World Wish Day: Support "Wish" Kids - Wear Blue And Mask Up With Their Designs
Today (29 April) is World Wish Day, which marks the anniversary of the founding of the Make-A-Wish Foundation, a non-profit organisation that creates life-changing wishes for children with critical illnesses. This year, you can do your part to support these kids too – and here's how.
1. Wear blue and support the #WishesComeTrueBlue movement
Take part in Make-A-Wish Singapore's #WishesComesTrueBlue movement, which encourages members of the public to show solidarity and support for children with critical illnesses by wearing blue today.
Simply post a photo of yourself wearing anything blue on your social media and tag Make-A-Wish Singapore on Facebook (@MakeAWishFoundationSingapore) or Instagram (@makeawishsingapore) with the hashtag #WishesComeTrueBlue.
Why blue, you ask? Well, blue is the primary colour of Make-A-Wish, representing the renewed hope and strength that wishes bring to children with critical illnesses.
2. Buy a limited-edition face mask designed by “Wish” children
Add to your mask collection while supporting a good cause by purchasing a limited-edition face mask from Make-A-Wish Singapore. Created by three of the organisation's wish children, the masks' designs are inspired by their hopes and wishes for the world around them.
The masks will be sold at $18 each and are available for pre-order here, with all proceeds going towards Make-A-Wish Singapore’s wish granting efforts for children with critical illnesses.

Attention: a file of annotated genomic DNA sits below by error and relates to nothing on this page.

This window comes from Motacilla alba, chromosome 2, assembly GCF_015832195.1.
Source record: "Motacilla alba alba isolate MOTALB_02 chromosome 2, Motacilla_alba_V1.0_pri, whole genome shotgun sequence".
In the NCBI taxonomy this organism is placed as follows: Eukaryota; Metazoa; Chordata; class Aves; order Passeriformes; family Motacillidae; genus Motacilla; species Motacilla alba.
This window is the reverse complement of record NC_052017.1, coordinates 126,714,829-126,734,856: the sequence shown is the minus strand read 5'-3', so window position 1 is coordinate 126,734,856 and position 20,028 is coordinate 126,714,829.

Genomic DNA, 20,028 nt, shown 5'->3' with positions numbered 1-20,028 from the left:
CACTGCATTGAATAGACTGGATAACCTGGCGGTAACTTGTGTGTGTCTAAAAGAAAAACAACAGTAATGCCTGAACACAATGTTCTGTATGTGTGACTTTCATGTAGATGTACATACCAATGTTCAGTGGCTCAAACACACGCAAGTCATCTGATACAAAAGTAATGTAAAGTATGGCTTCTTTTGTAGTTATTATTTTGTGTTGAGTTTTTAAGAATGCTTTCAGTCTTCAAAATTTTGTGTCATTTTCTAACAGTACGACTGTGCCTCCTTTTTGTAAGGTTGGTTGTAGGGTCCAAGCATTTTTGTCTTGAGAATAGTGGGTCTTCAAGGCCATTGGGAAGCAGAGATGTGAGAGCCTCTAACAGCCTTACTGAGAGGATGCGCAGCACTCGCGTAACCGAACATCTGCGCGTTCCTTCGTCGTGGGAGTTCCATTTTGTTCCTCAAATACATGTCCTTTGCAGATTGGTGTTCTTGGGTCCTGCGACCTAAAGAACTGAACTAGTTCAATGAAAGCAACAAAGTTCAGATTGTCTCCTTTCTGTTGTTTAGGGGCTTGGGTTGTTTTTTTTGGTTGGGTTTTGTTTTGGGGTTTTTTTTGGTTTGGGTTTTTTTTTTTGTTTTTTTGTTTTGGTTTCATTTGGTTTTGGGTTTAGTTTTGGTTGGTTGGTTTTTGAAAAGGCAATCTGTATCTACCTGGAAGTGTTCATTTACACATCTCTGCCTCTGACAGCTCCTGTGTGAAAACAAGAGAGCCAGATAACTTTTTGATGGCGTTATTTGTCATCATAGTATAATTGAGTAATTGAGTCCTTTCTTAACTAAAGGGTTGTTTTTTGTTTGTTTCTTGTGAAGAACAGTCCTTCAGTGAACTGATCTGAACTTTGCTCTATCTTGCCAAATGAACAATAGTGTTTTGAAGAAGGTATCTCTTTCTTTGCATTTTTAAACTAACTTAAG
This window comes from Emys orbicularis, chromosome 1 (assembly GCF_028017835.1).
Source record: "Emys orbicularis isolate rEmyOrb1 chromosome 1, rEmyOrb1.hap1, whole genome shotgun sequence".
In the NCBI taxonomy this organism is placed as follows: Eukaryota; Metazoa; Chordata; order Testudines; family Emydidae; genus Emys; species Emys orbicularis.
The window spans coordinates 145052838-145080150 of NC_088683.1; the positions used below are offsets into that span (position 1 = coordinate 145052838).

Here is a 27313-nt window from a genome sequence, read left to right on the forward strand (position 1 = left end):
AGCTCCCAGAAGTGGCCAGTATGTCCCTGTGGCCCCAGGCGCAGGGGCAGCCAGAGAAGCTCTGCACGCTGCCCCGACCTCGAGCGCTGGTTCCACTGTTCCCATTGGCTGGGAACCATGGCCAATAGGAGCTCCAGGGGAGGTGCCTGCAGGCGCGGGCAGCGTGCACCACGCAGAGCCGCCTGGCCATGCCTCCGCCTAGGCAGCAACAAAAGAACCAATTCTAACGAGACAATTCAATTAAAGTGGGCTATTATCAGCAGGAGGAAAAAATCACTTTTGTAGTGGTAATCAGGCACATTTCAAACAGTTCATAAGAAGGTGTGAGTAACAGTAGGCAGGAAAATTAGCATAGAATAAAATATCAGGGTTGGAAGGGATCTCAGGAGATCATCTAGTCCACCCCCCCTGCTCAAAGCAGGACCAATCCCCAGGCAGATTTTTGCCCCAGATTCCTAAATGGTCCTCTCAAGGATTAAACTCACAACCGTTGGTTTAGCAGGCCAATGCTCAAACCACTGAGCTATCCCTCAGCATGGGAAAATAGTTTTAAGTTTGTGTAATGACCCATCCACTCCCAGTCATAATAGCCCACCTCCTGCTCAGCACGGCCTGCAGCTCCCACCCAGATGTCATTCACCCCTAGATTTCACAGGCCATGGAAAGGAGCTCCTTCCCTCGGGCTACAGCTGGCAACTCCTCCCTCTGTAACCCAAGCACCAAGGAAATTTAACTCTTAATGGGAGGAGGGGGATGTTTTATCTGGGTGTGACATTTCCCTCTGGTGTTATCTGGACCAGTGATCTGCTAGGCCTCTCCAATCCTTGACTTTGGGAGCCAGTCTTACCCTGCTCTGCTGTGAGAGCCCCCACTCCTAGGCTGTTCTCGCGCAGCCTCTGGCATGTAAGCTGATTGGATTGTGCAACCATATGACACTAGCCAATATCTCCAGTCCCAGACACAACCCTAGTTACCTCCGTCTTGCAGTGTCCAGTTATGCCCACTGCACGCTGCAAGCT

Here are the different mask designs:
Designed by Yasmin, 6
Sister of Arshad, 8, a wish child with cerebral palsy
As Arshad is a non-communicative wish child, his sister designed this mask on his behalf based on her wish for him. She drew candies and desserts as she enjoys sweet stuff and wishes that her brother could enjoy them with her as well.
Designed by Amelia, 19, a wish child with congenital heart disease
Amelia’s design is inspired by Mount Fuji, as she hopes she can travel to Japan soon in the post-pandemic future. She hopes that everyone will be able to remove their masks one day and breathe in the fresh air.
Designed by Joanna, 16, a wish child with medulloblastoma
Joanna’s design is inspired by a Native American legend which states that the dreamcatcher's web will filter off all bad dreams. The dandelions represent her hope for everyone to not be afraid to start afresh, while the dreamcatcher illustrates her wish for everyone to only dream about good and positive things.
3. Make a donation
You can also make a donation to Make-A-Wish Singapore to support their wish granting efforts. You can choose to donate once or on a monthly basis, and Singapore residents are eligible for a 250% tax deduction for donations of S$50 and above.
4. Adopt a wish
Last but not least, you can directly adopt a wish to grant the wish of one of Make-A-Wish Singapore's wish children. Simply choose a wish from the wishlist on Make-A-Wish Singapore's website, fill out the wish adoption form and wait for the organisation to contact you with further details.
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